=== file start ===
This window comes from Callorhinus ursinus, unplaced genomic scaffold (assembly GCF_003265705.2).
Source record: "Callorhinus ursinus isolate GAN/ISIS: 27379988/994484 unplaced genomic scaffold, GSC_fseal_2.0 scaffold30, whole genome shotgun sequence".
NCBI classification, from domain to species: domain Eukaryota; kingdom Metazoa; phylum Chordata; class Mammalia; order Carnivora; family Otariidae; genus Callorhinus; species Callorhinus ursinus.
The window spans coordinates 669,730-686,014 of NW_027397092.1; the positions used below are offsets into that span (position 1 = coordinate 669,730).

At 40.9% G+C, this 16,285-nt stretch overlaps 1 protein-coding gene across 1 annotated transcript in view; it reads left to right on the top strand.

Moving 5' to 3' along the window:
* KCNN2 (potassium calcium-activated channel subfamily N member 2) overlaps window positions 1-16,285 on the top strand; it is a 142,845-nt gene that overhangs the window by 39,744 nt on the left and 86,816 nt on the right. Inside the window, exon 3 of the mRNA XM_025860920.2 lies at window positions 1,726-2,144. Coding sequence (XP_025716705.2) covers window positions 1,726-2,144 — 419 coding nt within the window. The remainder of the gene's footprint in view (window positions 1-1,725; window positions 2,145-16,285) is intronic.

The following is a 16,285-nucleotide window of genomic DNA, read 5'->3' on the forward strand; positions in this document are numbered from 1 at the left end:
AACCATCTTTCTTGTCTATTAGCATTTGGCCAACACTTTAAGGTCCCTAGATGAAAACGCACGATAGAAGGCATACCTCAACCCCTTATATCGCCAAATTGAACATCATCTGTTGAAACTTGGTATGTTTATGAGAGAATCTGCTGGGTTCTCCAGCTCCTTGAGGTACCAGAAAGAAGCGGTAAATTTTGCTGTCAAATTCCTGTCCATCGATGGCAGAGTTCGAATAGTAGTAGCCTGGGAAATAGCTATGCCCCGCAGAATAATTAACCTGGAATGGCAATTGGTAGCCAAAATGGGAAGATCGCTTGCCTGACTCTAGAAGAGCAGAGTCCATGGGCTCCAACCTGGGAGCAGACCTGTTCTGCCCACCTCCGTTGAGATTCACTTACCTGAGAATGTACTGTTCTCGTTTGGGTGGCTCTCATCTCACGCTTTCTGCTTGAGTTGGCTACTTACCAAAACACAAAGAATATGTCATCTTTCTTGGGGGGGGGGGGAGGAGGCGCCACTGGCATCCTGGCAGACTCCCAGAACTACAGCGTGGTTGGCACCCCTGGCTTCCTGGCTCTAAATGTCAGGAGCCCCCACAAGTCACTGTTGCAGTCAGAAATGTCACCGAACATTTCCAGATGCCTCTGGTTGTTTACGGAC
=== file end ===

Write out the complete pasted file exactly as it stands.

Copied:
This window comes from Callorhinus ursinus, unplaced genomic scaffold (assembly GCF_003265705.2).
Source record: "Callorhinus ursinus isolate GAN/ISIS: 27379988/994484 unplaced genomic scaffold, GSC_fseal_2.0 scaffold30, whole genome shotgun sequence".
NCBI classification, from domain to species: domain Eukaryota; kingdom Metazoa; phylum Chordata; class Mammalia; order Carnivora; family Otariidae; genus Callorhinus; species Callorhinus ursinus.
The window spans coordinates 669,730-686,014 of NW_027397092.1; the positions used below are offsets into that span (position 1 = coordinate 669,730).

At 40.9% G+C, this 16,285-nt stretch overlaps 1 protein-coding gene across 1 annotated transcript in view; it reads left to right on the top strand.

Moving 5' to 3' along the window:
* KCNN2 (potassium calcium-activated channel subfamily N member 2) overlaps window positions 1-16,285 on the top strand; it is a 142,845-nt gene that overhangs the window by 39,744 nt on the left and 86,816 nt on the right. Inside the window, exon 3 of the mRNA XM_025860920.2 lies at window positions 1,726-2,144. Coding sequence (XP_025716705.2) covers window positions 1,726-2,144 — 419 coding nt within the window. The remainder of the gene's footprint in view (window positions 1-1,725; window positions 2,145-16,285) is intronic.

The following is a 16,285-nucleotide window of genomic DNA, read 5'->3' on the forward strand; positions in this document are numbered from 1 at the left end:
AACCATCTTTCTTGTCTATTAGCATTTGGCCAACACTTTAAGGTCCCTAGATGAAAACGCACGATAGAAGGCATACCTCAACCCCTTATATCGCCAAATTGAACATCATCTGTTGAAACTTGGTATGTTTATGAGAGAATCTGCTGGGTTCTCCAGCTCCTTGAGGTACCAGAAAGAAGCGGTAAATTTTGCTGTCAAATTCCTGTCCATCGATGGCAGAGTTCGAATAGTAGTAGCCTGGGAAATAGCTATGCCCCGCAGAATAATTAACCTGGAATGGCAATTGGTAGCCAAAATGGGAAGATCGCTTGCCTGACTCTAGAAGAGCAGAGTCCATGGGCTCCAACCTGGGAGCAGACCTGTTCTGCCCACCTCCGTTGAGATTCACTTACCTGAGAATGTACTGTTCTCGTTTGGGTGGCTCTCATCTCACGCTTTCTGCTTGAGTTGGCTACTTACCAAAACACAAAGAATATGTCATCTTTCTTGGGGGGGGGGGGAGGAGGCGCCACTGGCATCCTGGCAGACTCCCAGAACTACAGCGTGGTTGGCACCCCTGGCTTCCTGGCTCTAAATGTCAGGAGCCCCCACAAGTCACTGTTGCAGTCAGAAATGTCACCGAACATTTCCAGATGCCTCTGGTTGTTTACGGAC